Radioactive material described as highly dangerous has been stolen in Iraq, raising fears it could be used by the Islamic State group to make a dirty bomb.
The International Atomic Energy Agency (IAEA) was informed by Iraq that an industrial radiography device had gone missing from a storage facility last November, according to Reuters. The IAEA said that the device contained highly dangerous radioactive source of Iridium-192, which is classified as a Category 2 radioactive substance, and could be fatal if a person is exposed to it for a long duration.
The material reportedly was stolen from a storage facility near the southern city of Basra. The environment ministry officials told Reuters the device carried up to 10 grams (0.35 ounces) of Ir-192 "capsules."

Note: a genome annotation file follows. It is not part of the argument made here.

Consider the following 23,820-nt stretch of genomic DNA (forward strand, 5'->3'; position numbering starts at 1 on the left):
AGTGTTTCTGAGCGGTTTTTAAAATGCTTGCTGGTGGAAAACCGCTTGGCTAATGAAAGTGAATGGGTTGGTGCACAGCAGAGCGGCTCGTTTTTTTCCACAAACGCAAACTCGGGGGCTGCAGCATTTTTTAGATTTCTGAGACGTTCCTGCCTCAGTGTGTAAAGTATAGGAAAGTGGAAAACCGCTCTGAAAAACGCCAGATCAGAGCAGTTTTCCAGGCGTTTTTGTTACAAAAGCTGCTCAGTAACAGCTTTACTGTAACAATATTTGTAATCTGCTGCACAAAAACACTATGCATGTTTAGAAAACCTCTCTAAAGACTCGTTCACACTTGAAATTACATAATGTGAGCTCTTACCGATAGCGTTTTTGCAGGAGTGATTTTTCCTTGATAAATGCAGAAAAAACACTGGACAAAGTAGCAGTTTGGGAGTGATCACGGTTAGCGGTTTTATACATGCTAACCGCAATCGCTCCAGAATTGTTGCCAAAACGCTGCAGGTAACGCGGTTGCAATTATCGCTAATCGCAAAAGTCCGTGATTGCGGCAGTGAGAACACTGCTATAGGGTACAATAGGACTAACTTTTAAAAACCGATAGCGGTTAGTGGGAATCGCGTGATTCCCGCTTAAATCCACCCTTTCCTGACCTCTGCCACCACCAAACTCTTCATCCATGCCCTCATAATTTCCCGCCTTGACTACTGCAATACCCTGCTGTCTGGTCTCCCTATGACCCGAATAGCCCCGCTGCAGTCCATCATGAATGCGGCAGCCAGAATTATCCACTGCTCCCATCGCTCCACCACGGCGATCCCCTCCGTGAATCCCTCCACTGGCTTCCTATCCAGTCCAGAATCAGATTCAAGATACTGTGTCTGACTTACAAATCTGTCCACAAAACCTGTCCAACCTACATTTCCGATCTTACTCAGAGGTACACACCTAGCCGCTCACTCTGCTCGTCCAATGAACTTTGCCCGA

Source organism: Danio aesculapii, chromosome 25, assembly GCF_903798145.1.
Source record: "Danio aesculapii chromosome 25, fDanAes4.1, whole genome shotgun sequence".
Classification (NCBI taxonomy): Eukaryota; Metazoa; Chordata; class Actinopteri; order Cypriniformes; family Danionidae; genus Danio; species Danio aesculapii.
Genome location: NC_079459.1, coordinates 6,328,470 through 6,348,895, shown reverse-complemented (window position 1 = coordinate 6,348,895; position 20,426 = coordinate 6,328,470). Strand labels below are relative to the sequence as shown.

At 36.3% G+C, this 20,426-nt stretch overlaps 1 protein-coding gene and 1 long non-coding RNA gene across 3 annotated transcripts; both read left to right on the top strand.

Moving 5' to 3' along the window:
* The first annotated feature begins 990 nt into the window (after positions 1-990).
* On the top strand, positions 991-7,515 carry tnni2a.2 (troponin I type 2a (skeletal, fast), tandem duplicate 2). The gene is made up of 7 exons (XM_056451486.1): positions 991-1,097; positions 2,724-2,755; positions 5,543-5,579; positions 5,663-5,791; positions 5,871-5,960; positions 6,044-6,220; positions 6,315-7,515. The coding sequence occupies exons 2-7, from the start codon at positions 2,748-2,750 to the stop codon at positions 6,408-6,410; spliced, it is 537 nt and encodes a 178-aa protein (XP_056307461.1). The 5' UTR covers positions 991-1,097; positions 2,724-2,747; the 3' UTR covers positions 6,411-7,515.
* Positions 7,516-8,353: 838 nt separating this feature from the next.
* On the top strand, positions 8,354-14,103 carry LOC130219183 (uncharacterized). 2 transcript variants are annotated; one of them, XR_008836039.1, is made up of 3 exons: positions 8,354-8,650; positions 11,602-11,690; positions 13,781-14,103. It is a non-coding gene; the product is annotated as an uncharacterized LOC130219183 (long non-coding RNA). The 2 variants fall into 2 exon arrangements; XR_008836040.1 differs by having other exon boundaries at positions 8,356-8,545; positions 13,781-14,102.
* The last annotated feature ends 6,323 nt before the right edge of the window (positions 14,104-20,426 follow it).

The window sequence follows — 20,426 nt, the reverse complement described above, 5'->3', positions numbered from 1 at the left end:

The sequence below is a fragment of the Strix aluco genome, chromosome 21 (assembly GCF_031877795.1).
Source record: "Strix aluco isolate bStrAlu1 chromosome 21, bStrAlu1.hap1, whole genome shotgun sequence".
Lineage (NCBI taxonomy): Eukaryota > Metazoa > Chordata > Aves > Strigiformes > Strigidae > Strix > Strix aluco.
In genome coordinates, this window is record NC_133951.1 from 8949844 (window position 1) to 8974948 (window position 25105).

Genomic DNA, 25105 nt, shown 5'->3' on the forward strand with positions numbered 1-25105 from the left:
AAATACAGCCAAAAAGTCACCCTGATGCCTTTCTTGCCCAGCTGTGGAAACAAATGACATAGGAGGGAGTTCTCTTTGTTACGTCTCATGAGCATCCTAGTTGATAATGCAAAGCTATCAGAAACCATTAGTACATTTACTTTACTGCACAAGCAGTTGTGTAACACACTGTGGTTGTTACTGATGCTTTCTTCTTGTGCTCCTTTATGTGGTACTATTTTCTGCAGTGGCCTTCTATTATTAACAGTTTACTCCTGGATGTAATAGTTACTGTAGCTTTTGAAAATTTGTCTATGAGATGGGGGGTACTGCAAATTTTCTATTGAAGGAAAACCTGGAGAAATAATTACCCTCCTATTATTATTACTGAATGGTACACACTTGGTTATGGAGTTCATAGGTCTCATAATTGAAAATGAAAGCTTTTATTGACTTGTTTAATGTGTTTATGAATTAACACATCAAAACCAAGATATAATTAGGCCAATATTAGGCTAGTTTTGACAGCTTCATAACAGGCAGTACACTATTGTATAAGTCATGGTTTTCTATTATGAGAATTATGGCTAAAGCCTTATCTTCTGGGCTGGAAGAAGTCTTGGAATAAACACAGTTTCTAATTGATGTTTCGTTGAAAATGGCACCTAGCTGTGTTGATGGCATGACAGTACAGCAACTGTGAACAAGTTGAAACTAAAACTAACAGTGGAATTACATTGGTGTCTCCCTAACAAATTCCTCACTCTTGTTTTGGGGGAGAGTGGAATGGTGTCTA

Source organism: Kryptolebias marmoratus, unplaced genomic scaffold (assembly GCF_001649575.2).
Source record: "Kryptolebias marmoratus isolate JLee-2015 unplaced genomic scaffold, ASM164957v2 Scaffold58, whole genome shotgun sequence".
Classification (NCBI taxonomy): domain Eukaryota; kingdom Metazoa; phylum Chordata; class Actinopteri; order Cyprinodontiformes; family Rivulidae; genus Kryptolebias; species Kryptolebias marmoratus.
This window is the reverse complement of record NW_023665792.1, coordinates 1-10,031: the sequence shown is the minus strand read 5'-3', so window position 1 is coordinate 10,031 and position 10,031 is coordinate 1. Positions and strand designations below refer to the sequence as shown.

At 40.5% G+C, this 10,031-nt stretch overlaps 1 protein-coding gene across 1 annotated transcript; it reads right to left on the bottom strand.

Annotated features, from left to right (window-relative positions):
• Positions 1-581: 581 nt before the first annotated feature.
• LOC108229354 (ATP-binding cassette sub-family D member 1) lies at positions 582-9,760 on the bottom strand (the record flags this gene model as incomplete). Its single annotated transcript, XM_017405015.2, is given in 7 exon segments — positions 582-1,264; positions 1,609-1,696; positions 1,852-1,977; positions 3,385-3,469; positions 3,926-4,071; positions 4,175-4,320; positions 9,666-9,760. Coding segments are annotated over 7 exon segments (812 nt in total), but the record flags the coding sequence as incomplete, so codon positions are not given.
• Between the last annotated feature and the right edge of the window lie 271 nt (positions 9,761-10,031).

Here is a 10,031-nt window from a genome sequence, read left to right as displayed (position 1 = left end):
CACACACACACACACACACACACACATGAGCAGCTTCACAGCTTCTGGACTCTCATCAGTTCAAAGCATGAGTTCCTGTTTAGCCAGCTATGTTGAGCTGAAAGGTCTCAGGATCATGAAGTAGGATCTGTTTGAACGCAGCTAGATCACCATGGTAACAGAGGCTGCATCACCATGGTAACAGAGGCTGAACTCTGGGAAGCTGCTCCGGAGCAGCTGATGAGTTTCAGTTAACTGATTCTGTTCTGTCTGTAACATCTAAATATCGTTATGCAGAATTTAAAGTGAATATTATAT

The incident has deepened fears of ISIS using such dangerous radioactive material to make dirty bombs.
"We are afraid the radioactive element will fall into the hands of Daesh. They could simply attach it to explosives to make a dirty bomb," a senior security official was quoted saying. Daesh is an Arabic acronym for ISIS.
The report comes days after a chemical weapons watchdog confirmed that ISIS had used mustard gas against Kurdish forces in Iraq last year, making it the first reported use of chemical weapons in the country since the era of fallen leader Saddam Hussein.